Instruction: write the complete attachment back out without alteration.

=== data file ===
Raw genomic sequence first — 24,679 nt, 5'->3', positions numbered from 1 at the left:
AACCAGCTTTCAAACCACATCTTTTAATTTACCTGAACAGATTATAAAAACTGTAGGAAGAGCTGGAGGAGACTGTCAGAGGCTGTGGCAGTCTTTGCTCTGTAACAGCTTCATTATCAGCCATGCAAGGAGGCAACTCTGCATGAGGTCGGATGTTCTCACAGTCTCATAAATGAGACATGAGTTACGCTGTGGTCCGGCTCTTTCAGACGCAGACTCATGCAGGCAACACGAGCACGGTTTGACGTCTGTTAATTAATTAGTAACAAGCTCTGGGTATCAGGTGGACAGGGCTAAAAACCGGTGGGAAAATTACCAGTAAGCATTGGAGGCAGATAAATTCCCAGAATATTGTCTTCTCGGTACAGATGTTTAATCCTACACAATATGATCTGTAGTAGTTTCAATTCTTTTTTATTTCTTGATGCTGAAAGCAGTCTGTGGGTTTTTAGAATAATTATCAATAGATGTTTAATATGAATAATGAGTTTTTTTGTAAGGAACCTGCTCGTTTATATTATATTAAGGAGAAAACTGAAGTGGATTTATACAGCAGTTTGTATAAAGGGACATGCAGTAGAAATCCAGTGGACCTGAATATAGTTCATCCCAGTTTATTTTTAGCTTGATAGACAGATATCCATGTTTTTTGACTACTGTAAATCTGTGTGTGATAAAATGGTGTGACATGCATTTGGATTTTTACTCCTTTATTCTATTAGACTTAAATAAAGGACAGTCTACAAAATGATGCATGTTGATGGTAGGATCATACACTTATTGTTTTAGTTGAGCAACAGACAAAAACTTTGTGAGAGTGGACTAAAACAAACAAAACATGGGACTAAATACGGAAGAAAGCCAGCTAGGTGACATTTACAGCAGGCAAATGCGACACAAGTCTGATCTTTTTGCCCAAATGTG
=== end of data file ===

Raw genomic sequence first — 24,679 nt, 5'->3', positions numbered from 1 at the left:
AACCAGCTTTCAAACCACATCTTTTAATTTACCTGAACAGATTATAAAAACTGTAGGAAGAGCTGGAGGAGACTGTCAGAGGCTGTGGCAGTCTTTGCTCTGTAACAGCTTCATTATCAGCCATGCAAGGAGGCAACTCTGCATGAGGTCGGATGTTCTCACAGTCTCATAAATGAGACATGAGTTACGCTGTGGTCCGGCTCTTTCAGACGCAGACTCATGCAGGCAACACGAGCACGGTTTGACGTCTGTTAATTAATTAGTAACAAGCTCTGGGTATCAGGTGGACAGGGCTAAAAACCGGTGGGAAAATTACCAGTAAGCATTGGAGGCAGATAAATTCCCAGAATATTGTCTTCTCGGTACAGATGTTTAATCCTACACAATATGATCTGTAGTAGTTTCAATTCTTTTTTATTTCTTGATGCTGAAAGCAGTCTGTGGGTTTTTAGAATAATTATCAATAGATGTTTAATATGAATAATGAGTTTTTTTGTAAGGAACCTGCTCGTTTATATTATATTAAGGAGAAAACTGAAGTGGATTTATACAGCAGTTTGTATAAAGGGACATGCAGTAGAAATCCAGTGGACCTGAATATAGTTCATCCCAGTTTATTTTTAGCTTGATAGACAGATATCCATGTTTTTTGACTACTGTAAATCTGTGTGTGATAAAATGGTGTGACATGCATTTGGATTTTTACTCCTTTATTCTATTAGACTTAAATAAAGGACAGTCTACAAAATGATGCATGTTGATGGTAGGATCATACACTTATTGTTTTAGTTGAGCAACAGACAAAAACTTTGTGAGAGTGGACTAAAACAAACAAAACATGGGACTAAATACGGAAGAAAGCCAGCTAGGTGACATTTACAGCAGGCAAATGCGACACAAGTCTGATCTTTTTGCCCAAATGTG